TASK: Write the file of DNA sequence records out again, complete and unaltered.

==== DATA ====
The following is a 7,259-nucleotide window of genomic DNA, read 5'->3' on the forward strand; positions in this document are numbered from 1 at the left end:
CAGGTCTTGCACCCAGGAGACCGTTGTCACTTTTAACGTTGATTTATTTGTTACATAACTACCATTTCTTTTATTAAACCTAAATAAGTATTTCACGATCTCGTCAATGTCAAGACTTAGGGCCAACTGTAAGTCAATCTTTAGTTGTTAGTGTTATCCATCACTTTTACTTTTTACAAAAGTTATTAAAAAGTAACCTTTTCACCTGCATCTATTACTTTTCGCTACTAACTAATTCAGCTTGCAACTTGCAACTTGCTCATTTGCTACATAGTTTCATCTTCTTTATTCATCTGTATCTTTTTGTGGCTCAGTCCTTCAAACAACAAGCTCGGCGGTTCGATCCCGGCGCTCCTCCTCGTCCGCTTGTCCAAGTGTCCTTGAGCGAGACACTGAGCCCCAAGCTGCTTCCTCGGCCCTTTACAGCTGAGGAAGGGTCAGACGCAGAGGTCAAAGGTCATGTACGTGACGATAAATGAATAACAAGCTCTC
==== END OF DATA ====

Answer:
The following is a 7,259-nucleotide window of genomic DNA, read 5'->3' on the forward strand; positions in this document are numbered from 1 at the left end:
CAGGTCTTGCACCCAGGAGACCGTTGTCACTTTTAACGTTGATTTATTTGTTACATAACTACCATTTCTTTTATTAAACCTAAATAAGTATTTCACGATCTCGTCAATGTCAAGACTTAGGGCCAACTGTAAGTCAATCTTTAGTTGTTAGTGTTATCCATCACTTTTACTTTTTACAAAAGTTATTAAAAAGTAACCTTTTCACCTGCATCTATTACTTTTCGCTACTAACTAATTCAGCTTGCAACTTGCAACTTGCTCATTTGCTACATAGTTTCATCTTCTTTATTCATCTGTATCTTTTTGTGGCTCAGTCCTTCAAACAACAAGCTCGGCGGTTCGATCCCGGCGCTCCTCCTCGTCCGCTTGTCCAAGTGTCCTTGAGCGAGACACTGAGCCCCAAGCTGCTTCCTCGGCCCTTTACAGCTGAGGAAGGGTCAGACGCAGAGGTCAAAGGTCATGTACGTGACGATAAATGAATAACAAGCTCTC